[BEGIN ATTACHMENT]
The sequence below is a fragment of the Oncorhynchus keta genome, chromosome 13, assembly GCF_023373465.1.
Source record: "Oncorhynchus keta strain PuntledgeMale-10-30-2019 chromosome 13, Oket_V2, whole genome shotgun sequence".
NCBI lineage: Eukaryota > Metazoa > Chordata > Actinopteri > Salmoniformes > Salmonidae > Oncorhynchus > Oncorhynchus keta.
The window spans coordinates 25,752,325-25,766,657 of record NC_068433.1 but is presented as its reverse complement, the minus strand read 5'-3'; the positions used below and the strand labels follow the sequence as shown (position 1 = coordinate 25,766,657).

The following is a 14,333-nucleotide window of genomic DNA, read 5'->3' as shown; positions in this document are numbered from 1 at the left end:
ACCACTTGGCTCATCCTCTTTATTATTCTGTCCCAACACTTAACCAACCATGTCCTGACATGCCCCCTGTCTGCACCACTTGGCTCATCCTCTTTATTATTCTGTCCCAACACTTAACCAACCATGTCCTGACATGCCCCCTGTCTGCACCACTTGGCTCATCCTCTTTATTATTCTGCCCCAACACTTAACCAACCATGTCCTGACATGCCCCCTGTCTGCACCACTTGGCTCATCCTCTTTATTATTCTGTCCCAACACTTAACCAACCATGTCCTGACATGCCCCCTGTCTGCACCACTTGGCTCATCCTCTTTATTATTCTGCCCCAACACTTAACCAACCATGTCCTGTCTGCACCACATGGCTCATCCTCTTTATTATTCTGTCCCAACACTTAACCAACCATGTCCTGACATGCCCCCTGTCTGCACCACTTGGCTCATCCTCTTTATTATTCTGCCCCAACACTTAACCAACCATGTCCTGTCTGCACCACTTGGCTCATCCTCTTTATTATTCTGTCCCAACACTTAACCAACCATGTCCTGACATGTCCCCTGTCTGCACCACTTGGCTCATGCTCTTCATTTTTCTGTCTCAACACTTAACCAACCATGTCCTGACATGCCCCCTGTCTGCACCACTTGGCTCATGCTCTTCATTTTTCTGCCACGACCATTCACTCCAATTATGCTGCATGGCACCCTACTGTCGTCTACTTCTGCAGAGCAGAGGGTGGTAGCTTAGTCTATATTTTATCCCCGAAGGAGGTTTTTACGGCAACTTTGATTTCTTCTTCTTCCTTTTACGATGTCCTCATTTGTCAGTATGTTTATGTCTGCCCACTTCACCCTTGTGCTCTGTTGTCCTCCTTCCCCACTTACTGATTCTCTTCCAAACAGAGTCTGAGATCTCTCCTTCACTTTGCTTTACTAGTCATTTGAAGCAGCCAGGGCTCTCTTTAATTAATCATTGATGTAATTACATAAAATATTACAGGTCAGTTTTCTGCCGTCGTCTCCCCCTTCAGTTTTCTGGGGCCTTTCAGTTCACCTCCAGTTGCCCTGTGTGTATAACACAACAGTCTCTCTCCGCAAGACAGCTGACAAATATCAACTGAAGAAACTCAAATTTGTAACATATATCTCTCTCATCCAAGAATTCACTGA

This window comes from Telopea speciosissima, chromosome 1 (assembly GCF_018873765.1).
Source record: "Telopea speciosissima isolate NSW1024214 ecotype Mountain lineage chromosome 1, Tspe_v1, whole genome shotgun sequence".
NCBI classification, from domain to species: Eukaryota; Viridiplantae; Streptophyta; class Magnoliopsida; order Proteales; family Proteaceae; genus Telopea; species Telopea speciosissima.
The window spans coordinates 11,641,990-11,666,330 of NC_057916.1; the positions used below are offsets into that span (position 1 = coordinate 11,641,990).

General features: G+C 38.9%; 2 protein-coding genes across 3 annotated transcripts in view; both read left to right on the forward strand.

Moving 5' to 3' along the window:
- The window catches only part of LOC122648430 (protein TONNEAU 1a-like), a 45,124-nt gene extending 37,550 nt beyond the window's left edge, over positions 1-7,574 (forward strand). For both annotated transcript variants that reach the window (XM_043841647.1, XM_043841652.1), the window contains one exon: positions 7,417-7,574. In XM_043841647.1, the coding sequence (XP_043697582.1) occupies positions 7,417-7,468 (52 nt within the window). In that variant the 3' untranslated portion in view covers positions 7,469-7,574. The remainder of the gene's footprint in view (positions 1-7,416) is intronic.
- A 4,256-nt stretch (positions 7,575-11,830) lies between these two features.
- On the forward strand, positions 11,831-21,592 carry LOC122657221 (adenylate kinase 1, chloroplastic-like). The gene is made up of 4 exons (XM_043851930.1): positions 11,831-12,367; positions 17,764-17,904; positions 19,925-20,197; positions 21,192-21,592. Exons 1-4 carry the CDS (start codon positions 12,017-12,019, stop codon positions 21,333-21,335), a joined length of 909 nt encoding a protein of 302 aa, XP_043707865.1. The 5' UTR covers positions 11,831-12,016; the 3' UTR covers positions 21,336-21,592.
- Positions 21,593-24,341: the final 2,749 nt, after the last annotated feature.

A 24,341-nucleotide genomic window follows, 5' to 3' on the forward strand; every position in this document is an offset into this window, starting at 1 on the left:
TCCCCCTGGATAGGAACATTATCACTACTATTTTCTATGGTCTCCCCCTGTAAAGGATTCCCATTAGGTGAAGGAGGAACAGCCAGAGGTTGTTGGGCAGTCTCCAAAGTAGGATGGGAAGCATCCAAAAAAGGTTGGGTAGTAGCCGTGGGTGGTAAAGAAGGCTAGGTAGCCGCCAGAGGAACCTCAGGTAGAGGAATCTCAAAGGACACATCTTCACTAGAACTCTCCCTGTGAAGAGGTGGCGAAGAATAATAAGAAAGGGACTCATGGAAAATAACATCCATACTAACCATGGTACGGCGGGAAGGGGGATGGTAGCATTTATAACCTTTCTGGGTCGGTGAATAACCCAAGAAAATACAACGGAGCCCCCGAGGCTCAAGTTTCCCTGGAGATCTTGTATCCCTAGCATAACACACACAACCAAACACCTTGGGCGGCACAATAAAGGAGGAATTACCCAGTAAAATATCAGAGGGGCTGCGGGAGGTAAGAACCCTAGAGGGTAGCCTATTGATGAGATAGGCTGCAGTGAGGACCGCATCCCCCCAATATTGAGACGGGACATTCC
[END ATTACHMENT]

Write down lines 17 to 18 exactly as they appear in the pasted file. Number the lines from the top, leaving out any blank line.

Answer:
A 24,341-nucleotide genomic window follows, 5' to 3' on the forward strand; every position in this document is an offset into this window, starting at 1 on the left:
TCCCCCTGGATAGGAACATTATCACTACTATTTTCTATGGTCTCCCCCTGTAAAGGATTCCCATTAGGTGAAGGAGGAACAGCCAGAGGTTGTTGGGCAGTCTCCAAAGTAGGATGGGAAGCATCCAAAAAAGGTTGGGTAGTAGCCGTGGGTGGTAAAGAAGGCTAGGTAGCCGCCAGAGGAACCTCAGGTAGAGGAATCTCAAAGGACACATCTTCACTAGAACTCTCCCTGTGAAGAGGTGGCGAAGAATAATAAGAAAGGGACTCATGGAAAATAACATCCATACTAACCATGGTACGGCGGGAAGGGGGATGGTAGCATTTATAACCTTTCTGGGTCGGTGAATAACCCAAGAAAATACAACGGAGCCCCCGAGGCTCAAGTTTCCCTGGAGATCTTGTATCCCTAGCATAACACACACAACCAAACACCTTGGGCGGCACAATAAAGGAGGAATTACCCAGTAAAATATCAGAGGGGCTGCGGGAGGTAAGAACCCTAGAGGGTAGCCTATTGATGAGATAGGCTGCAGTGAGGACCGCATCCCCCCAATATTGAGACGGGACATTCC